by Cormac McCarthy
The men who inhabit McCarthy’s acclaimed Border Trilogy talk about everything—the weather, the West, horse-breaking and horse-trading—in laconic cowboy monosyllables that add up to poetry. They’re lean, capable Marlboro Men who are, however, given to hightailing it off to Mexico on sudden, quixotic quests. Cities of the Plain, set in 1952, ends the trilogy and brings us, once again, John Grady Cole of All the Pretty Horses and his friend Billy Parham. Cole is in love with a teen prostitute. He plans her rescue from the pimp who owns her, attends to his business on the ranch and learns the price of manhood.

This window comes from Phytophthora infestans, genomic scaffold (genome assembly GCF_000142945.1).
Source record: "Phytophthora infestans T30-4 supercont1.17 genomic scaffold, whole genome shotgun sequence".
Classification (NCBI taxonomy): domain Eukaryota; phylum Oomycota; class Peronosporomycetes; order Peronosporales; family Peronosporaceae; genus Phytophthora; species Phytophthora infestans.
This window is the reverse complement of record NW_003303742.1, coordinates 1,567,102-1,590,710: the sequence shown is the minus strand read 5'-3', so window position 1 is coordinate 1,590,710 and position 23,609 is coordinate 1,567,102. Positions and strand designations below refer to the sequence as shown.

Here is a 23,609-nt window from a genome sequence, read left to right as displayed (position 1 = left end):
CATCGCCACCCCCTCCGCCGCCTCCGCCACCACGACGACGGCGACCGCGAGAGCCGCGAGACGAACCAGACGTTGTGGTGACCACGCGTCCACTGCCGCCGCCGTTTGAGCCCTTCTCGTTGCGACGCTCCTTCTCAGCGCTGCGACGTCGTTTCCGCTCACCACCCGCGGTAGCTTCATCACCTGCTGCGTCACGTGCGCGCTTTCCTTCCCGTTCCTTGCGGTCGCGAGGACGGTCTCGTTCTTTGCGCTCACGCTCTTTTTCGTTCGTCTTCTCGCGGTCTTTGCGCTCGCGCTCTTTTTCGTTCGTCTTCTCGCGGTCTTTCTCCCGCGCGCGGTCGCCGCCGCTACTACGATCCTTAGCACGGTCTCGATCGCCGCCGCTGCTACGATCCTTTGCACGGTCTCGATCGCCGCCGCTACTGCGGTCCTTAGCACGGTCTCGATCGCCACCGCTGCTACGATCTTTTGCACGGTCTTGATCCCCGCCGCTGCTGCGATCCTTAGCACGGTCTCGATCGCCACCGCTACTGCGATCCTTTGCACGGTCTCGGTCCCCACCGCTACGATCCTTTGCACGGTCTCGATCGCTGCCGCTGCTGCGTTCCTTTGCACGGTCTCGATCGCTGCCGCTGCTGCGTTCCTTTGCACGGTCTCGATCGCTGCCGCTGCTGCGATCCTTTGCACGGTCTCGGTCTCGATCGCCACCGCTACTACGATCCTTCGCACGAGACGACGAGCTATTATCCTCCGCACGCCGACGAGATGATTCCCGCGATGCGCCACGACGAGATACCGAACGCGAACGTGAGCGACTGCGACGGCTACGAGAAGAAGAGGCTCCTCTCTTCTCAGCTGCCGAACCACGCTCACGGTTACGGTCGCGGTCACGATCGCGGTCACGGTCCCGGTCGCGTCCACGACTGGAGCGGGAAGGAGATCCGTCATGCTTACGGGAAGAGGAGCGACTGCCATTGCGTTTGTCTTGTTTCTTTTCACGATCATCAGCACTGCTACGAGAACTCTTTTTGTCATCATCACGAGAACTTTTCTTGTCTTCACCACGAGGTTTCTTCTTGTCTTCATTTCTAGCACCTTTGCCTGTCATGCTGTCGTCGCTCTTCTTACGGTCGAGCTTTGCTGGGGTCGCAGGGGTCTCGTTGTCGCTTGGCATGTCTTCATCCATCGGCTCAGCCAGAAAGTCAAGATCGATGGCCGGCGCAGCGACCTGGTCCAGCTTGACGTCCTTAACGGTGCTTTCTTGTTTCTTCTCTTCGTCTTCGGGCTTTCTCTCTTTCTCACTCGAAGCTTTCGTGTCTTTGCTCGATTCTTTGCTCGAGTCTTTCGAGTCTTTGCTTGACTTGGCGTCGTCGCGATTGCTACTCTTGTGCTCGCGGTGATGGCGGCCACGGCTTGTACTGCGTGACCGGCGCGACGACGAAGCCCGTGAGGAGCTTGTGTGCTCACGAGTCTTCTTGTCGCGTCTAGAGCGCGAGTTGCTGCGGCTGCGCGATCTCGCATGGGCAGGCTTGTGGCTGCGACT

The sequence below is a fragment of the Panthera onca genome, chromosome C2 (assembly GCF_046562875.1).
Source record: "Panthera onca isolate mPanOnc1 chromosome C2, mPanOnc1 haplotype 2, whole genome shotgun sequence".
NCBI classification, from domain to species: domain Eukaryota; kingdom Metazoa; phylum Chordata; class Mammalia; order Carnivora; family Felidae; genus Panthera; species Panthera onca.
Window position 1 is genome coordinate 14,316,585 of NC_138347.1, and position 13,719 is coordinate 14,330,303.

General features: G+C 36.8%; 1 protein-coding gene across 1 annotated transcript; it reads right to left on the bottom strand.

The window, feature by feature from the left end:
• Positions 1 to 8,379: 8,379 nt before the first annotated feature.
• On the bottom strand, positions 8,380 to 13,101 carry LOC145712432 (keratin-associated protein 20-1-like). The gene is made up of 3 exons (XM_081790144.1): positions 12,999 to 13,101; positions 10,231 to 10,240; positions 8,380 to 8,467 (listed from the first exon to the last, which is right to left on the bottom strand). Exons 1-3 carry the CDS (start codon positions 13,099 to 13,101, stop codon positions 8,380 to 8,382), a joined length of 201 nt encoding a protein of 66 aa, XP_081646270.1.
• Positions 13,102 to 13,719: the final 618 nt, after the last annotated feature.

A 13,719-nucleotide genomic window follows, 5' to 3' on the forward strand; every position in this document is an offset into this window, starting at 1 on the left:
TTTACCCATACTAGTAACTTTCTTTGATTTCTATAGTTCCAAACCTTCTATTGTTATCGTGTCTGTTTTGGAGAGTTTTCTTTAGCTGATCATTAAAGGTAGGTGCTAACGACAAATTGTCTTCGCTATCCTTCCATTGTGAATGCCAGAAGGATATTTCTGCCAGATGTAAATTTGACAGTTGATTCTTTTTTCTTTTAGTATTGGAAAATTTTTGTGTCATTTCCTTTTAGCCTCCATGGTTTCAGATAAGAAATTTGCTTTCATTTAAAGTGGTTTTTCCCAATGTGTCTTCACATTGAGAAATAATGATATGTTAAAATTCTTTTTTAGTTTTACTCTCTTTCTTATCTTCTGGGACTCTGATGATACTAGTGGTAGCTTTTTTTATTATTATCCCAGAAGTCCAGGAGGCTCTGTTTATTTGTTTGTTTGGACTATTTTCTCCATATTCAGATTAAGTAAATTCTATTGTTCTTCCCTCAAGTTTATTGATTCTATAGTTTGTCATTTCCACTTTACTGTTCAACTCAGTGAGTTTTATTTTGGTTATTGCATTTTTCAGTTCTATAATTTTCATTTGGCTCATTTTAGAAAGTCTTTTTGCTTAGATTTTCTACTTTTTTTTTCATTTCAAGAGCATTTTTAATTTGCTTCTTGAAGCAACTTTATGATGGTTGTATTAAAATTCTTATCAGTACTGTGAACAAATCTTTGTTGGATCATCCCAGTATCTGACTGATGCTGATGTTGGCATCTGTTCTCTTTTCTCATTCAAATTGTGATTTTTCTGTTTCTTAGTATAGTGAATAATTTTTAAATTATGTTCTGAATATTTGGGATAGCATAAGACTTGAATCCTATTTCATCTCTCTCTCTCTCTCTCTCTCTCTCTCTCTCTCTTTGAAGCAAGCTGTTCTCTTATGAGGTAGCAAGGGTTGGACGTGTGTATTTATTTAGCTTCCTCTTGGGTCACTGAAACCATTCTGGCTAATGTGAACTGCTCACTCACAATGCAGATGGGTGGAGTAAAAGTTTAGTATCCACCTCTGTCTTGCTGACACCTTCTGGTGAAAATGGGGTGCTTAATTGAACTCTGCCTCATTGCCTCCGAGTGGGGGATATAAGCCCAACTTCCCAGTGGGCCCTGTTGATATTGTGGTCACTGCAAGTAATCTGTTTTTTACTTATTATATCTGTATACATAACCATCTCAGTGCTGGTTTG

This isn’t McCarthy’s strongest novel, and there’s a 28-page epilogue that teeters on the line between Art and Pretension. But McCarthy, even on an off day, is nestled comfortably in the top rank of American novelists. (Knopf, $24)
Bottom Line: Prime stock—and more than a western